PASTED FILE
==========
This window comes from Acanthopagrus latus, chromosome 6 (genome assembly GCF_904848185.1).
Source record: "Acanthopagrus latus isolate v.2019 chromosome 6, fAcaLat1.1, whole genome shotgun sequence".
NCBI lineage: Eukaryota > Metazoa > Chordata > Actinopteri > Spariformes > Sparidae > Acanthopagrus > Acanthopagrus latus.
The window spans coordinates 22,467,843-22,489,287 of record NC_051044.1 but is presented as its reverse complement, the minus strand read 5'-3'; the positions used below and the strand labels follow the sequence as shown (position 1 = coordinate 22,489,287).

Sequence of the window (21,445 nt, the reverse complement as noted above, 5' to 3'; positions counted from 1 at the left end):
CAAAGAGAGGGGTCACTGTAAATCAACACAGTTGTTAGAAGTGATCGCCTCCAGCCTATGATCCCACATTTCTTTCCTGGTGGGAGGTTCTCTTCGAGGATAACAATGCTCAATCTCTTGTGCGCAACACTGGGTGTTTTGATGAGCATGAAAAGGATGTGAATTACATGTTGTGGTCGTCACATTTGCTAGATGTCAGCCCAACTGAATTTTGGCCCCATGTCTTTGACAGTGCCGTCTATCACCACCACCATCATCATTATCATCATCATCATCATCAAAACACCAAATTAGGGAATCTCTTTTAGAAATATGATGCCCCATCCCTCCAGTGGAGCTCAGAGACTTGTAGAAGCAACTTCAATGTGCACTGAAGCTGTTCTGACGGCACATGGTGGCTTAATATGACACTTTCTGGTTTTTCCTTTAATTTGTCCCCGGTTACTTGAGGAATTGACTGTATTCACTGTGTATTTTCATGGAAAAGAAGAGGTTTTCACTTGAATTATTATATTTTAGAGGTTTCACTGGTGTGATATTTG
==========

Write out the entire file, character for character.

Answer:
This window comes from Acanthopagrus latus, chromosome 6 (genome assembly GCF_904848185.1).
Source record: "Acanthopagrus latus isolate v.2019 chromosome 6, fAcaLat1.1, whole genome shotgun sequence".
NCBI lineage: Eukaryota > Metazoa > Chordata > Actinopteri > Spariformes > Sparidae > Acanthopagrus > Acanthopagrus latus.
The window spans coordinates 22,467,843-22,489,287 of record NC_051044.1 but is presented as its reverse complement, the minus strand read 5'-3'; the positions used below and the strand labels follow the sequence as shown (position 1 = coordinate 22,489,287).

Sequence of the window (21,445 nt, the reverse complement as noted above, 5' to 3'; positions counted from 1 at the left end):
CAAAGAGAGGGGTCACTGTAAATCAACACAGTTGTTAGAAGTGATCGCCTCCAGCCTATGATCCCACATTTCTTTCCTGGTGGGAGGTTCTCTTCGAGGATAACAATGCTCAATCTCTTGTGCGCAACACTGGGTGTTTTGATGAGCATGAAAAGGATGTGAATTACATGTTGTGGTCGTCACATTTGCTAGATGTCAGCCCAACTGAATTTTGGCCCCATGTCTTTGACAGTGCCGTCTATCACCACCACCATCATCATTATCATCATCATCATCATCAAAACACCAAATTAGGGAATCTCTTTTAGAAATATGATGCCCCATCCCTCCAGTGGAGCTCAGAGACTTGTAGAAGCAACTTCAATGTGCACTGAAGCTGTTCTGACGGCACATGGTGGCTTAATATGACACTTTCTGGTTTTTCCTTTAATTTGTCCCCGGTTACTTGAGGAATTGACTGTATTCACTGTGTATTTTCATGGAAAAGAAGAGGTTTTCACTTGAATTATTATATTTTAGAGGTTTCACTGGTGTGATATTTG